Emission trading is an important political instrument to bindingly set limits for particular pollutants. Among other things, it allows the governments to directly influence environmental goals and therefore strengthens the importance of politics as a regulatory force. Since 2005, the emission trading in the EU has committed companies to obtain a certificate for each emitted ton of CO2. In current practice, emitters receive a basic amount of certificates for free. When this amount is depleted, a new certificate must be purchased for each additionally produced ton of carbon dioxide. This trade takes place on the electricity market.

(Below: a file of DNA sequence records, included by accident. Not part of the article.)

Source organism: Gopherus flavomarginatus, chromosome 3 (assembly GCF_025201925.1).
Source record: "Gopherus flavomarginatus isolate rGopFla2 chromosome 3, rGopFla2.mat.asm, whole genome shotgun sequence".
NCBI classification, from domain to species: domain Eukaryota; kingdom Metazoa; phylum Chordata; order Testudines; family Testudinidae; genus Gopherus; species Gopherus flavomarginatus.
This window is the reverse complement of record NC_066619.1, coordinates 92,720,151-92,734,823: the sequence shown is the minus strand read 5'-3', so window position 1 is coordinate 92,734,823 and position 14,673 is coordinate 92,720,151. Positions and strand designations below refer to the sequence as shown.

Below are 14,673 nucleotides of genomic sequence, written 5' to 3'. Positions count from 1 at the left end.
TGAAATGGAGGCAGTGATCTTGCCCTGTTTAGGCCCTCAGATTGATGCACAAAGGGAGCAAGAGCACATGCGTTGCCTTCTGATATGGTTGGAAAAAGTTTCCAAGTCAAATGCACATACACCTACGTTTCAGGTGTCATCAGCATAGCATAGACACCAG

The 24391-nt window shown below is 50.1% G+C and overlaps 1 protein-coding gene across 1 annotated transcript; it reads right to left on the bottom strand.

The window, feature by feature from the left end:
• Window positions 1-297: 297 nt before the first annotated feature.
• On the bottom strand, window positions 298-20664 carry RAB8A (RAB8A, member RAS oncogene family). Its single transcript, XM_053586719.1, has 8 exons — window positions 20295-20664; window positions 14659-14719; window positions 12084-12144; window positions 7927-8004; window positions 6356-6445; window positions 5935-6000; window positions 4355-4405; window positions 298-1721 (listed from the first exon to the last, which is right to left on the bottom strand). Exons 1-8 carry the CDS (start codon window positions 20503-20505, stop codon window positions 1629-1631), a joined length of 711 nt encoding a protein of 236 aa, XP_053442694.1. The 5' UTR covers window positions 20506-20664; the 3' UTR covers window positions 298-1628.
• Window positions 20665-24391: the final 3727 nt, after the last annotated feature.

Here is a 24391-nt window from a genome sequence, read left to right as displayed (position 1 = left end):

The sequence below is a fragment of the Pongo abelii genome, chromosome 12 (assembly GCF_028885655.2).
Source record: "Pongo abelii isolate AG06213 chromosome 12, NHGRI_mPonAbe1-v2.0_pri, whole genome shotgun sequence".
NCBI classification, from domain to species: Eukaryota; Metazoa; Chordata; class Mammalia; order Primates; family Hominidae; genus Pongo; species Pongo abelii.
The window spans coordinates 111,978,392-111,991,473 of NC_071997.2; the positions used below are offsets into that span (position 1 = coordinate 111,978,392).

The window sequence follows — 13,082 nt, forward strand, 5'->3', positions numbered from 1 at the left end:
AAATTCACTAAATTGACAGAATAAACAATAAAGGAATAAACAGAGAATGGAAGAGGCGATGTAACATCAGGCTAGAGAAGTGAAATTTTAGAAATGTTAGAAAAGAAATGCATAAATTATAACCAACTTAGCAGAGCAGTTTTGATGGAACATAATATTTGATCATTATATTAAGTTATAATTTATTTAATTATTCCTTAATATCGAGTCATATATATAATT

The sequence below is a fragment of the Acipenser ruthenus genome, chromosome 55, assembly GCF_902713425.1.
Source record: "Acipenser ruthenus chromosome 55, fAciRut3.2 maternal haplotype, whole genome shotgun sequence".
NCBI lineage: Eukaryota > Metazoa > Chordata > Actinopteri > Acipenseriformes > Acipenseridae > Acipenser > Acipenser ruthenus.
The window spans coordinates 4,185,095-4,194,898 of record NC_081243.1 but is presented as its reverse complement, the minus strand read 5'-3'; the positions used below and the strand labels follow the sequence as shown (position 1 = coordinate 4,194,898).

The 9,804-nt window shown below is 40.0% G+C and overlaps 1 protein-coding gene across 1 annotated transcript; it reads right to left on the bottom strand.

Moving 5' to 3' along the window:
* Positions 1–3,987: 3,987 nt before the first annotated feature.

However, the amended bill of the EU envisages a drastic change of the current distribution practice. The conventional, fossil-fuelled power plants will be made discharge their duties even more than they were so far. As of 2013 at the latest, the pollution rights shall no longer be distributed for free but only be sold. This means billions of euros in additional expenses for large energy companies with increased electricity costs as a result. The renewable energies benefit from the new regulations in two ways. On the one hand, the sale of the emission rights enables medium-sized companies which have missed out on the assignment so far to purchase the rights. On the other hand, rising electricity costs accelerate the marketability of the renewable energies and therefore contribute to the increase of their economic efficiency.